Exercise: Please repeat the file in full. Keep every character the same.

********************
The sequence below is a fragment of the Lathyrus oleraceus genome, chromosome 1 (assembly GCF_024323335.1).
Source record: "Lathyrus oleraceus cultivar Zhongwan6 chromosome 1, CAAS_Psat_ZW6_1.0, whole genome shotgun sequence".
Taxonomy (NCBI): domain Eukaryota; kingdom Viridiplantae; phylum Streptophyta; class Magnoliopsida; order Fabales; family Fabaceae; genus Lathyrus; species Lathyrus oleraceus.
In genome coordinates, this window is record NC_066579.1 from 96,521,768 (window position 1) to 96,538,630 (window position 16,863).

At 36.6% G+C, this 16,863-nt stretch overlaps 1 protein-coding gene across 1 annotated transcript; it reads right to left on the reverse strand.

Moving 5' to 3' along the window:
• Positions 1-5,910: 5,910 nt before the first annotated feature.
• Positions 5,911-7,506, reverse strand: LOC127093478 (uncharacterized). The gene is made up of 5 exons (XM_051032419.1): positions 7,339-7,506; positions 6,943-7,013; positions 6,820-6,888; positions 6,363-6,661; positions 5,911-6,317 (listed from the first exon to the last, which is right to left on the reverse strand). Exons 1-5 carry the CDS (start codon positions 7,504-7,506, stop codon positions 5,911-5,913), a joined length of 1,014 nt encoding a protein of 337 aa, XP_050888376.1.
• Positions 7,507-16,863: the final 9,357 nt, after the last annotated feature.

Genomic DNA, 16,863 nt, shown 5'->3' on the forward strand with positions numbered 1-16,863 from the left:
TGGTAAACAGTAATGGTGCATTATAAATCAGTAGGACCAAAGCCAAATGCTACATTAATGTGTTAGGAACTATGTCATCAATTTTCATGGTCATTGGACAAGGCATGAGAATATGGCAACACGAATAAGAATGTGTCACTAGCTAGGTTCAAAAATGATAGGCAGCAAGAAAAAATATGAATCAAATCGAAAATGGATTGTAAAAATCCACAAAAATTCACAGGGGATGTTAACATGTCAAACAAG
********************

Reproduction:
The sequence below is a fragment of the Lathyrus oleraceus genome, chromosome 1 (assembly GCF_024323335.1).
Source record: "Lathyrus oleraceus cultivar Zhongwan6 chromosome 1, CAAS_Psat_ZW6_1.0, whole genome shotgun sequence".
Taxonomy (NCBI): domain Eukaryota; kingdom Viridiplantae; phylum Streptophyta; class Magnoliopsida; order Fabales; family Fabaceae; genus Lathyrus; species Lathyrus oleraceus.
In genome coordinates, this window is record NC_066579.1 from 96,521,768 (window position 1) to 96,538,630 (window position 16,863).

At 36.6% G+C, this 16,863-nt stretch overlaps 1 protein-coding gene across 1 annotated transcript; it reads right to left on the reverse strand.

Moving 5' to 3' along the window:
• Positions 1-5,910: 5,910 nt before the first annotated feature.
• Positions 5,911-7,506, reverse strand: LOC127093478 (uncharacterized). The gene is made up of 5 exons (XM_051032419.1): positions 7,339-7,506; positions 6,943-7,013; positions 6,820-6,888; positions 6,363-6,661; positions 5,911-6,317 (listed from the first exon to the last, which is right to left on the reverse strand). Exons 1-5 carry the CDS (start codon positions 7,504-7,506, stop codon positions 5,911-5,913), a joined length of 1,014 nt encoding a protein of 337 aa, XP_050888376.1.
• Positions 7,507-16,863: the final 9,357 nt, after the last annotated feature.

Genomic DNA, 16,863 nt, shown 5'->3' on the forward strand with positions numbered 1-16,863 from the left:
TGGTAAACAGTAATGGTGCATTATAAATCAGTAGGACCAAAGCCAAATGCTACATTAATGTGTTAGGAACTATGTCATCAATTTTCATGGTCATTGGACAAGGCATGAGAATATGGCAACACGAATAAGAATGTGTCACTAGCTAGGTTCAAAAATGATAGGCAGCAAGAAAAAATATGAATCAAATCGAAAATGGATTGTAAAAATCCACAAAAATTCACAGGGGATGTTAACATGTCAAACAAG